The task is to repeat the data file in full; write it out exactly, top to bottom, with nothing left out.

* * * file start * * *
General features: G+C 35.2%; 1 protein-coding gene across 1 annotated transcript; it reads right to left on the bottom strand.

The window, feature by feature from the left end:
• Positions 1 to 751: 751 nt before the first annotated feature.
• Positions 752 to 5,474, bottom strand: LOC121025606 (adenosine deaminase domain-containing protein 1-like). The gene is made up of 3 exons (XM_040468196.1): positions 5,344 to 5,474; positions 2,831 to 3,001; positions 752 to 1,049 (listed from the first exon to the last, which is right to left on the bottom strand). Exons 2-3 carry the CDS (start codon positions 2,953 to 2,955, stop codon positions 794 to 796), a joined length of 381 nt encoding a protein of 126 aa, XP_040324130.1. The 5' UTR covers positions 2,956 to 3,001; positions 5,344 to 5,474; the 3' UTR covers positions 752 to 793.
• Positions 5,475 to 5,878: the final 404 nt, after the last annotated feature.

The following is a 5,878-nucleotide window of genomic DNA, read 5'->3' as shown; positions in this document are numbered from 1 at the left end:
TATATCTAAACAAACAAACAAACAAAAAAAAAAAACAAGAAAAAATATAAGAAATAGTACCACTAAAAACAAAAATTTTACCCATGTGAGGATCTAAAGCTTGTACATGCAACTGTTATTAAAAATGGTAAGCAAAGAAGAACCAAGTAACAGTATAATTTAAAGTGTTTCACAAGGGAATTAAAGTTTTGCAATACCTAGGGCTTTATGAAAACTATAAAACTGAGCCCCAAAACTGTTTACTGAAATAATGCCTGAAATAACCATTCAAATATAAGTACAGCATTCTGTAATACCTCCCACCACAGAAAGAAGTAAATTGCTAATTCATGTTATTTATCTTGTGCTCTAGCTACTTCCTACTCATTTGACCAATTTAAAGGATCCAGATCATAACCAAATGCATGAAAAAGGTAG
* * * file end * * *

General features: G+C 35.2%; 1 protein-coding gene across 1 annotated transcript; it reads right to left on the bottom strand.

The window, feature by feature from the left end:
• Positions 1 to 751: 751 nt before the first annotated feature.
• Positions 752 to 5,474, bottom strand: LOC121025606 (adenosine deaminase domain-containing protein 1-like). The gene is made up of 3 exons (XM_040468196.1): positions 5,344 to 5,474; positions 2,831 to 3,001; positions 752 to 1,049 (listed from the first exon to the last, which is right to left on the bottom strand). Exons 2-3 carry the CDS (start codon positions 2,953 to 2,955, stop codon positions 794 to 796), a joined length of 381 nt encoding a protein of 126 aa, XP_040324130.1. The 5' UTR covers positions 2,956 to 3,001; positions 5,344 to 5,474; the 3' UTR covers positions 752 to 793.
• Positions 5,475 to 5,878: the final 404 nt, after the last annotated feature.

The following is a 5,878-nucleotide window of genomic DNA, read 5'->3' as shown; positions in this document are numbered from 1 at the left end:
TATATCTAAACAAACAAACAAACAAAAAAAAAAAACAAGAAAAAATATAAGAAATAGTACCACTAAAAACAAAAATTTTACCCATGTGAGGATCTAAAGCTTGTACATGCAACTGTTATTAAAAATGGTAAGCAAAGAAGAACCAAGTAACAGTATAATTTAAAGTGTTTCACAAGGGAATTAAAGTTTTGCAATACCTAGGGCTTTATGAAAACTATAAAACTGAGCCCCAAAACTGTTTACTGAAATAATGCCTGAAATAACCATTCAAATATAAGTACAGCATTCTGTAATACCTCCCACCACAGAAAGAAGTAAATTGCTAATTCATGTTATTTATCTTGTGCTCTAGCTACTTCCTACTCATTTGACCAATTTAAAGGATCCAGATCATAACCAAATGCATGAAAAAGGTAG